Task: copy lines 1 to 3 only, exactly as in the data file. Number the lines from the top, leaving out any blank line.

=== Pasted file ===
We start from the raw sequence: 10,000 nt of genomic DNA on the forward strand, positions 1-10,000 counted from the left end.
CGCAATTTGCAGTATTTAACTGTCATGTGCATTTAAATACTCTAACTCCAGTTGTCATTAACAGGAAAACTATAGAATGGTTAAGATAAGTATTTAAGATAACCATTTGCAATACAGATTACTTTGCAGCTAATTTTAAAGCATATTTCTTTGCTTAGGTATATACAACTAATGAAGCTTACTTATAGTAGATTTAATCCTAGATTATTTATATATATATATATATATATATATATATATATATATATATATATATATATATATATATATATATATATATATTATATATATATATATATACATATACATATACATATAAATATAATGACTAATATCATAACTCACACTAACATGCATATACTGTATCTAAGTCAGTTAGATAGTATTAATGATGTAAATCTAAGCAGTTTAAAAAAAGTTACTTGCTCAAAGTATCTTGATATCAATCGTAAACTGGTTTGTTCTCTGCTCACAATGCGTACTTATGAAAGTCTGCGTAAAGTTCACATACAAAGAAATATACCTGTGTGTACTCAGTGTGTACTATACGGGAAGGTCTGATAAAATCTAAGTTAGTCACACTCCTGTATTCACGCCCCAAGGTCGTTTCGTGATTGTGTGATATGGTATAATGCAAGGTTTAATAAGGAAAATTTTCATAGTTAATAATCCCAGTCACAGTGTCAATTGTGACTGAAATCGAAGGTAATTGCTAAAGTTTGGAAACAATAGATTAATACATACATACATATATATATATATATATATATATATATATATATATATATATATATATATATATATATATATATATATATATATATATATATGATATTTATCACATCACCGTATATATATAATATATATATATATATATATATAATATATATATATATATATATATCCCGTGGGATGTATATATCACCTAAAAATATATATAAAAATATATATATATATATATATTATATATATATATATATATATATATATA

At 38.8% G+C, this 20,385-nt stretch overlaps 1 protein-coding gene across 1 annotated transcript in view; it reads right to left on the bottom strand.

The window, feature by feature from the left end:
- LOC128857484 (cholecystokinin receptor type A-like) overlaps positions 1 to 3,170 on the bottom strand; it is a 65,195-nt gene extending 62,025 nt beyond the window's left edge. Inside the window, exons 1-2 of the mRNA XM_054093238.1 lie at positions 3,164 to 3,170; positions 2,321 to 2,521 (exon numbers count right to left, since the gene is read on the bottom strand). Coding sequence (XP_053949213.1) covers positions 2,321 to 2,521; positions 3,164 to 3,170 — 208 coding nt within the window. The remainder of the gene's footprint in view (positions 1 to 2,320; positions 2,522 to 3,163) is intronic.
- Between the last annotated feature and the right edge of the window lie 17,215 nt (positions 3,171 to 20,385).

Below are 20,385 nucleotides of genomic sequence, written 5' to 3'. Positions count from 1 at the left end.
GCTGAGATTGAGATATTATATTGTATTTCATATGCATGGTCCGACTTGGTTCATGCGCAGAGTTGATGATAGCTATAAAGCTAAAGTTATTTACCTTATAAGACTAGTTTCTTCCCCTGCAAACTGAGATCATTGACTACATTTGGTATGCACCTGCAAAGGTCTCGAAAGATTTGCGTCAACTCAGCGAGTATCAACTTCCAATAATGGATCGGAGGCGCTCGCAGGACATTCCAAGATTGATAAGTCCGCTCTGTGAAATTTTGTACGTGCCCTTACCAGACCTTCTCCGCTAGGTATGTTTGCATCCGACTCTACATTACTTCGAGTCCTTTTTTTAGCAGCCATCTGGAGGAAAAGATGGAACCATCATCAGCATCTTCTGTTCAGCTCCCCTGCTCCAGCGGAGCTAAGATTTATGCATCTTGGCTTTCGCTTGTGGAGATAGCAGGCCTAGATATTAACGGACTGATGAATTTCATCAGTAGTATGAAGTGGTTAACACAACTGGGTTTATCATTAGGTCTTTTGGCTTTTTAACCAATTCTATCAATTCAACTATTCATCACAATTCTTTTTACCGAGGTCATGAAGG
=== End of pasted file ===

We start from the raw sequence: 10,000 nt of genomic DNA on the forward strand, positions 1-10,000 counted from the left end.
CGCAATTTGCAGTATTTAACTGTCATGTGCATTTAAATACTCTAACTCCAGTTGTCATTAACAGGAAAACTATAGAATGGTTAAGATAAGTATTTAAGATAACCATTTGCAATACAGATTACTTTGCAGCTAATTTTAAAGCATATTTCTTTGCTTAGGTATATACAACTAATGAAGCTTACTTATAGTAGATTTAATCCTAGATTATTTATATATATATATATATATATATATATATATATATATATATATATATATATATATATATATATATATATATATTATATATATATATATATACATATACATATACATATAAATATAATGACTAATATCATAACTCACACTAACATGCATATACTGTATCTAAGTCAGTTAGATAGTATTAATGATGTAAATCTAAGCAGTTTAAAAAAAGTTACTTGCTCAAAGTATCTTGATATCAATCGTAAACTGGTTTGTTCTCTGCTCACAATGCGTACTTATGAAAGTCTGCGTAAAGTTCACATACAAAGAAATATACCTGTGTGTACTCAGTGTGTACTATACGGGAAGGTCTGATAAAATCTAAGTTAGTCACACTCCTGTATTCACGCCCCAAGGTCGTTTCGTGATTGTGTGATATGGTATAATGCAAGGTTTAATAAGGAAAATTTTCATAGTTAATAATCCCAGTCACAGTGTCAATTGTGACTGAAATCGAAGGTAATTGCTAAAGTTTGGAAACAATAGATTAATACATACATACATATATATATATATATATATATATATATATATATATATATATATATATATATATATATATATATATATATATATATATATATGATATTTATCACATCACCGTATATATATAATATATATATATATATATATATAATATATATATATATATATATATCCCGTGGGATGTATATATCACCTAAAAATATATATAAAAATATATATATATATATATATTATATATATATATATATATATATATATA

At 38.8% G+C, this 20,385-nt stretch overlaps 1 protein-coding gene across 1 annotated transcript in view; it reads right to left on the bottom strand.